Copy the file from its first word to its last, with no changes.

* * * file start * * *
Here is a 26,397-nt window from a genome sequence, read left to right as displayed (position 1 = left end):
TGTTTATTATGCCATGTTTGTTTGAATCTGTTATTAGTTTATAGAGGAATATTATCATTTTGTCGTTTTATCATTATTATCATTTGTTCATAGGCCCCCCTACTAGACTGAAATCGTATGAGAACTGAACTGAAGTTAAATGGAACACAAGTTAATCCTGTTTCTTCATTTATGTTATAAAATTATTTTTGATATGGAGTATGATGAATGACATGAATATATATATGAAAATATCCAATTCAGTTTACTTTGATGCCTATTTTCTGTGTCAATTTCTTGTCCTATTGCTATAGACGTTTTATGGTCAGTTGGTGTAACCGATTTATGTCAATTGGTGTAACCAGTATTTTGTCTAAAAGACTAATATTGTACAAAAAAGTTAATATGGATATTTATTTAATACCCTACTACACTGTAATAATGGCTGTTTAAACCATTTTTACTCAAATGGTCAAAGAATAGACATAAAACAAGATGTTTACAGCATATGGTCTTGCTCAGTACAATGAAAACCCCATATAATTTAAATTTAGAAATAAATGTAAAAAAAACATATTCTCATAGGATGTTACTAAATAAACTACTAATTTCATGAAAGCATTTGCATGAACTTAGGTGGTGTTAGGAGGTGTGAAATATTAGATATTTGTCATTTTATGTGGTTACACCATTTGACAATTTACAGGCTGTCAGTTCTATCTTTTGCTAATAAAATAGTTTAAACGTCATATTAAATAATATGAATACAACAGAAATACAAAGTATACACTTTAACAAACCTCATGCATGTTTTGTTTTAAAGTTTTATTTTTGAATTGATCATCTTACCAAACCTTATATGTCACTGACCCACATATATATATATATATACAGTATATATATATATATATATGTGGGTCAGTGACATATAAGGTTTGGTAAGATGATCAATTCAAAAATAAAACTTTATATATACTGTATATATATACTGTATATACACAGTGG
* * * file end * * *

Here is a 26,397-nt window from a genome sequence, read left to right as displayed (position 1 = left end):
TGTTTATTATGCCATGTTTGTTTGAATCTGTTATTAGTTTATAGAGGAATATTATCATTTTGTCGTTTTATCATTATTATCATTTGTTCATAGGCCCCCCTACTAGACTGAAATCGTATGAGAACTGAACTGAAGTTAAATGGAACACAAGTTAATCCTGTTTCTTCATTTATGTTATAAAATTATTTTTGATATGGAGTATGATGAATGACATGAATATATATATGAAAATATCCAATTCAGTTTACTTTGATGCCTATTTTCTGTGTCAATTTCTTGTCCTATTGCTATAGACGTTTTATGGTCAGTTGGTGTAACCGATTTATGTCAATTGGTGTAACCAGTATTTTGTCTAAAAGACTAATATTGTACAAAAAAGTTAATATGGATATTTATTTAATACCCTACTACACTGTAATAATGGCTGTTTAAACCATTTTTACTCAAATGGTCAAAGAATAGACATAAAACAAGATGTTTACAGCATATGGTCTTGCTCAGTACAATGAAAACCCCATATAATTTAAATTTAGAAATAAATGTAAAAAAAACATATTCTCATAGGATGTTACTAAATAAACTACTAATTTCATGAAAGCATTTGCATGAACTTAGGTGGTGTTAGGAGGTGTGAAATATTAGATATTTGTCATTTTATGTGGTTACACCATTTGACAATTTACAGGCTGTCAGTTCTATCTTTTGCTAATAAAATAGTTTAAACGTCATATTAAATAATATGAATACAACAGAAATACAAAGTATACACTTTAACAAACCTCATGCATGTTTTGTTTTAAAGTTTTATTTTTGAATTGATCATCTTACCAAACCTTATATGTCACTGACCCACATATATATATATATATACAGTATATATATATATATATATGTGGGTCAGTGACATATAAGGTTTGGTAAGATGATCAATTCAAAAATAAAACTTTATATATACTGTATATATATACTGTATATACACAGTGG